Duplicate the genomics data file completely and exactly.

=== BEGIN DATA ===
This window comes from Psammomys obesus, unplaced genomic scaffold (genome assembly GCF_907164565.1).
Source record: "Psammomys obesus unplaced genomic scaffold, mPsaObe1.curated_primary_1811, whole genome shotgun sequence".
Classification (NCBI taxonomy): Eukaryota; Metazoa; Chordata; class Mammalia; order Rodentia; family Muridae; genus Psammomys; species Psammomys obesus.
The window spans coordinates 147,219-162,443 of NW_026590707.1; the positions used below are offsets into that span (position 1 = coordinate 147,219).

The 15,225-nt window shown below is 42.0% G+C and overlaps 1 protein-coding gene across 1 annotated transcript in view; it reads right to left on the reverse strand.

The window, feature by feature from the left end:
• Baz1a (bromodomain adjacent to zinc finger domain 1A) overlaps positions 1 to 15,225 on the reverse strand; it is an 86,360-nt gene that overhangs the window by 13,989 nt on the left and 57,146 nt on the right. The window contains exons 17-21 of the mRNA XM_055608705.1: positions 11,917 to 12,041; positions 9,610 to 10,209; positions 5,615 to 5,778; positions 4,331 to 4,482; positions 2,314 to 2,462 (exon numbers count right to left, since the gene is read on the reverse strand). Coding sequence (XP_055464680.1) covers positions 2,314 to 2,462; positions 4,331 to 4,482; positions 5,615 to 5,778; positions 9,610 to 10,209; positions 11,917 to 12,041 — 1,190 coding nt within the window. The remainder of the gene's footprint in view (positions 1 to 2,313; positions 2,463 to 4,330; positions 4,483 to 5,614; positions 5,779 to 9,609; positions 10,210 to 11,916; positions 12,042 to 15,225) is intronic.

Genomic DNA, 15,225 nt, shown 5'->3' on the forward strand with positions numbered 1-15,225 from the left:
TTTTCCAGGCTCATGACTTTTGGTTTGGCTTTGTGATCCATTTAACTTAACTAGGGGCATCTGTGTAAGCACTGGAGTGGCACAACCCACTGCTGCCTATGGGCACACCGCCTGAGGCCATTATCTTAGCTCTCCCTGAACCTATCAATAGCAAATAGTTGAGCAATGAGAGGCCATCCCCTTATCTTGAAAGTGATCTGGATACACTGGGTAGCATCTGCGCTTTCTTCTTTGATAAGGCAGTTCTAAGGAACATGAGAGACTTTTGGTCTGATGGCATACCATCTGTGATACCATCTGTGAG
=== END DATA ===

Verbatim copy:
This window comes from Psammomys obesus, unplaced genomic scaffold (genome assembly GCF_907164565.1).
Source record: "Psammomys obesus unplaced genomic scaffold, mPsaObe1.curated_primary_1811, whole genome shotgun sequence".
Classification (NCBI taxonomy): Eukaryota; Metazoa; Chordata; class Mammalia; order Rodentia; family Muridae; genus Psammomys; species Psammomys obesus.
The window spans coordinates 147,219-162,443 of NW_026590707.1; the positions used below are offsets into that span (position 1 = coordinate 147,219).

The 15,225-nt window shown below is 42.0% G+C and overlaps 1 protein-coding gene across 1 annotated transcript in view; it reads right to left on the reverse strand.

The window, feature by feature from the left end:
• Baz1a (bromodomain adjacent to zinc finger domain 1A) overlaps positions 1 to 15,225 on the reverse strand; it is an 86,360-nt gene that overhangs the window by 13,989 nt on the left and 57,146 nt on the right. The window contains exons 17-21 of the mRNA XM_055608705.1: positions 11,917 to 12,041; positions 9,610 to 10,209; positions 5,615 to 5,778; positions 4,331 to 4,482; positions 2,314 to 2,462 (exon numbers count right to left, since the gene is read on the reverse strand). Coding sequence (XP_055464680.1) covers positions 2,314 to 2,462; positions 4,331 to 4,482; positions 5,615 to 5,778; positions 9,610 to 10,209; positions 11,917 to 12,041 — 1,190 coding nt within the window. The remainder of the gene's footprint in view (positions 1 to 2,313; positions 2,463 to 4,330; positions 4,483 to 5,614; positions 5,779 to 9,609; positions 10,210 to 11,916; positions 12,042 to 15,225) is intronic.

Genomic DNA, 15,225 nt, shown 5'->3' on the forward strand with positions numbered 1-15,225 from the left:
TTTTCCAGGCTCATGACTTTTGGTTTGGCTTTGTGATCCATTTAACTTAACTAGGGGCATCTGTGTAAGCACTGGAGTGGCACAACCCACTGCTGCCTATGGGCACACCGCCTGAGGCCATTATCTTAGCTCTCCCTGAACCTATCAATAGCAAATAGTTGAGCAATGAGAGGCCATCCCCTTATCTTGAAAGTGATCTGGATACACTGGGTAGCATCTGCGCTTTCTTCTTTGATAAGGCAGTTCTAAGGAACATGAGAGACTTTTGGTCTGATGGCATACCATCTGTGATACCATCTGTGAG